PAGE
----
12
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Here's a simple algorithm that walks the DOM given a node:

function walkDOM(n) {
    do {
        console.log(n);
        if (n.hasChildNodes()) {
            walkDOM(n.firstChild)
        }
    } while (n = n.nextSibling)
}

I wanted to implement it iteratively as an exercise, and came up with this:

function walkDOM2(n) {
    var recStack = [];
    // First get the parent of the given node, so that
    // you can get the siblings of the given node too
    // (starting from the last sibling),
    // rather than just start with the children of the
    // given node.
    // (This is to make this behave the
    // same way as the recursive one.)
    recStack.push(n.parentNode);

    while (recStack.length > 0) {
        var current = recStack.pop();
        // Log only if the current node is
        // the given node or a node below it.
        // (This is to make this behave the
        // same way as the recursive one.)
        if (current != n.parentNode)
            console.log(current);
        if (!current.hasChildNodes())
            continue;

        current = current.lastChild;
        do {
            recStack.push(current);
            // Skip the sibling nodes
            // before the given node.
            // (This is to make this behave the
            // same way as the recursive one.)
            if (current === n)
                break;
        } while (current = current && current.previousSibling);
    }
}

I have used a couple tricks to make it behave the same way as the first recursive version. Is there a more concise way of writing this without recursion?

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migrated from stackoverflow.com Jul 9 '13 at 20:42

This question came from our site for professional and enthusiast programmers.

8
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I know you are doing this as an exercise, and personally I like the recursive function. But just as an alternative, there is also the much forgotten TreeWalker API.

Browser compatibility

Supported by IE9+, FF2+, Chrome 1+, Safari 3+, Opera 9+

Javascript

var treeWalker = document.createTreeWalker(document.getElementById("list"), NodeFilter.SHOW_ALL, {
    acceptNode: function (node) {
        return NodeFilter.FILTER_ACCEPT;
    }
}, false);

do {
    console.log(treeWalker.currentNode);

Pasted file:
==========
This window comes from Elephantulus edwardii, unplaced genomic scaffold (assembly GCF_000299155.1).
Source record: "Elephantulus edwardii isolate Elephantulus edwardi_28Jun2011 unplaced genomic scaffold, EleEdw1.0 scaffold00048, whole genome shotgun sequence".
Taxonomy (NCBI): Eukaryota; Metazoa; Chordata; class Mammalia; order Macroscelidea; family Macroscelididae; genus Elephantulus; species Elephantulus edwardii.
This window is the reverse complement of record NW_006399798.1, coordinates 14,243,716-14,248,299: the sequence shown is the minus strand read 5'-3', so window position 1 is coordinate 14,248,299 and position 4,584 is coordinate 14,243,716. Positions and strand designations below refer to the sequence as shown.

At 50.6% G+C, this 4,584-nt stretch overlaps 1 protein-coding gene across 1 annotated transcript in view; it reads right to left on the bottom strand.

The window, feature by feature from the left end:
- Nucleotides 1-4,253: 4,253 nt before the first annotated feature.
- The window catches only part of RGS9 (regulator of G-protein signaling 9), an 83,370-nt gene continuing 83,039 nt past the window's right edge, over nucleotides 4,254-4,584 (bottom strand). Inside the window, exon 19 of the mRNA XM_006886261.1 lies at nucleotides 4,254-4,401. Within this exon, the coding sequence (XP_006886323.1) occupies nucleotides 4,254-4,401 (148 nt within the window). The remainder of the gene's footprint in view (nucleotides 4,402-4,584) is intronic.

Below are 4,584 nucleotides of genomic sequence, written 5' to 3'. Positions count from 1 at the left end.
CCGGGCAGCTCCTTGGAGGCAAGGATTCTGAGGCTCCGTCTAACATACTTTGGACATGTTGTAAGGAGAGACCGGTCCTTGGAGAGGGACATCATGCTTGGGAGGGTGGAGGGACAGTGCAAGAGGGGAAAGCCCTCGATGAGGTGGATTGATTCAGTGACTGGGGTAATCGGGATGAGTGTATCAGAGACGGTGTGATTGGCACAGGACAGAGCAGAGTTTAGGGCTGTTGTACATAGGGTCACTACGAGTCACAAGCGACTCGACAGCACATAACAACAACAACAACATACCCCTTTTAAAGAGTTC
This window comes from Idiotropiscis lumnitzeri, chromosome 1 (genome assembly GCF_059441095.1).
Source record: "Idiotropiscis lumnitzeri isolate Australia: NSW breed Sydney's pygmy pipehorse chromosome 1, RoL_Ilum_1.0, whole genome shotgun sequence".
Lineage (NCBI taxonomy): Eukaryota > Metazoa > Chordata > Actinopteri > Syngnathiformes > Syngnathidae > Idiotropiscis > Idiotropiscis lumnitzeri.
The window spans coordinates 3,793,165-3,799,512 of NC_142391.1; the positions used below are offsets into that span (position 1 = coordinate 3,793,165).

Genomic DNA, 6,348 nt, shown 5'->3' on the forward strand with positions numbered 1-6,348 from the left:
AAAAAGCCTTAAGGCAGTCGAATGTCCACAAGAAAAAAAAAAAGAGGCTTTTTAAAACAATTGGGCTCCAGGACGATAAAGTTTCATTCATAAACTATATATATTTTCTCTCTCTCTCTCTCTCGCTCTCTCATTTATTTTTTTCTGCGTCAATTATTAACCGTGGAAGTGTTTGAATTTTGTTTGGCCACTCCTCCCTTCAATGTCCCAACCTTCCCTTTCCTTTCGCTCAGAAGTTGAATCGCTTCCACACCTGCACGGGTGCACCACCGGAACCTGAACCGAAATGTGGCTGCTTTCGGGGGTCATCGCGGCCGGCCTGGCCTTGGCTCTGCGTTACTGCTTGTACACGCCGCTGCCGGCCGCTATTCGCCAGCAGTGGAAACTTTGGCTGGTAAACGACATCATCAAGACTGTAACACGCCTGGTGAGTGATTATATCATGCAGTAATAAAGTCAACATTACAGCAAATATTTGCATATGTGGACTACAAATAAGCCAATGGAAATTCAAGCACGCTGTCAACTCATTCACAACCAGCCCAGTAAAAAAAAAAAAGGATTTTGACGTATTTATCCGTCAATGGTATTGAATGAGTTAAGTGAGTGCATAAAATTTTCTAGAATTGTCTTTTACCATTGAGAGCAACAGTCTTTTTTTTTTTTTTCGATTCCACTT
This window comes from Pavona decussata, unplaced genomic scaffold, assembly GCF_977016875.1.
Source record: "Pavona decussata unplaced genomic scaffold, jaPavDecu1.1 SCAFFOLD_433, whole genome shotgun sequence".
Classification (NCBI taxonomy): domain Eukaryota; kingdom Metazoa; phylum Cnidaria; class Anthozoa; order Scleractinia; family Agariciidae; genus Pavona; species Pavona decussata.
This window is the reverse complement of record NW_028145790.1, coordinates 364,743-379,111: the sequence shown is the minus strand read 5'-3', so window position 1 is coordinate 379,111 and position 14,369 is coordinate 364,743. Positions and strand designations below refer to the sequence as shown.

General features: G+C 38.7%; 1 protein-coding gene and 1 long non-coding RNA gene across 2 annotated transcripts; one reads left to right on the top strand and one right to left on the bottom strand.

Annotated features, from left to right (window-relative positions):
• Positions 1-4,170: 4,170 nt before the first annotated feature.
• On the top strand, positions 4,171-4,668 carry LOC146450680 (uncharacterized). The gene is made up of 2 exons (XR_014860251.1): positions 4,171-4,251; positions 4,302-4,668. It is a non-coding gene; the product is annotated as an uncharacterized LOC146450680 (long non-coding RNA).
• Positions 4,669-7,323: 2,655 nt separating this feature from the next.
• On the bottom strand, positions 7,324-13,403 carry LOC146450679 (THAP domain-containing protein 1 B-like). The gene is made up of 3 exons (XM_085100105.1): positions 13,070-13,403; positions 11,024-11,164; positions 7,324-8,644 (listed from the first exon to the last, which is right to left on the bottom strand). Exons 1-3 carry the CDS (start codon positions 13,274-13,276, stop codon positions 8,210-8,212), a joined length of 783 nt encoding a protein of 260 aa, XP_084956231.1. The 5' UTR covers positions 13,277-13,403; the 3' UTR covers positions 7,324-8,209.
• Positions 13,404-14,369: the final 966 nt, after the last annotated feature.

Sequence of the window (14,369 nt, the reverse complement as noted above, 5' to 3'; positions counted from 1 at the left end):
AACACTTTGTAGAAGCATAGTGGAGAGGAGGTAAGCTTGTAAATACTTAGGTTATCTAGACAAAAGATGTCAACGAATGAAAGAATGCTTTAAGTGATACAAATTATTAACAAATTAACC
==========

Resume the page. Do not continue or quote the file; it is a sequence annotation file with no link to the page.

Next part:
} while (treeWalker.nextNode());

On jsfiddle

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  • \$\begingroup\$ This is very nice... there's just one fly in the ointment for practical use: in the acceptNode method (method of NodeFilter interface, it seems) there appears to be no easy way of getting the depth of the node passed as the parameter. Shame - non-recursive tree traversal is usually preferable because of memory questions, etc. \$\endgroup\$ – mike rodent Sep 16 '17 at 15:49
5
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Here is a solution that is about as concise as your recursive solution. (8 lines of code.)

  function walkDOM2(n) {
    var stack = [n];
    while (stack.length > 0) {
      var node = stack.pop();
      console.log(node);
      stack = stack.concat(Array.prototype.slice.call(node.childNodes, 0).reverse());
    }
  }

Some notes on the above:

  • After you pop an item off the end of the stack, you replace it with it's children.
  • The children are reversed so that the first child is placed at the end of the stack, so it will be the next node to be popped.
  • Use Array.prototype.slice.call() to turn the childNodes NodeList into an Array so it can be added to the stack with concat.
  • There is no hasChildNodes() check, but sometimes there will be no child nodes and an empty array will be added to the stack.
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  • 2
    \$\begingroup\$ Can you explain why your alternative version is better than the original version? \$\endgroup\$ – Hosch250 Jul 24 '15 at 0:26
  • 1
    \$\begingroup\$ Ooh, clever. I hadn't thought of this as a DFS problem. You deserve more upvotes! \$\endgroup\$ – o11c Jul 24 '15 at 1:35
  • \$\begingroup\$ I do wonder if it's possible to do the append-all-reversed in a better way. I'm not nearly familiar enough with javascript to know. \$\endgroup\$ – o11c Jul 24 '15 at 1:42
  • \$\begingroup\$ @Hosch250 which original version are you referring to? The one with recursion? The original poster was asking for a concise solution without recursion: that's what I was going for. \$\endgroup\$ – Andrew Jul 25 '15 at 1:00
  • \$\begingroup\$ @o11c I don't know about a better way, but some may find this easier to read: for (var i = node.childNodes.length-1; i >= 0; i--) { stack.push(node.childNodes[i]); } \$\endgroup\$ – Andrew Jul 25 '15 at 1:09
2
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Here is another version that uses rather than . It uses continue, break, and a label.

Avoid using labels

Labels are not very commonly used in JavaScript since they make programs harder to read and understand. As much as possible, avoid using labels and, depending on the cases, prefer calling functions or throwing an error.

Javascript

function walkDOM(root, func) {
    var node = root;

    start: while (node) {
        func(node);
        if (node.firstChild) {
            node = node.firstChild;
            continue start;
        }

        while (node) {
            if (node === root) {
                break start;
            }

            if (node.nextSibling) {
                node = node.nextSibling;
                continue start;
            }

            node = node.parentNode;
        }
    }
}

walkDOM(document.body, function (node) {
    console.log(node);
});

On jsfiddle

Finally, here is a jsperf of the Recursive vs Iterative methods.

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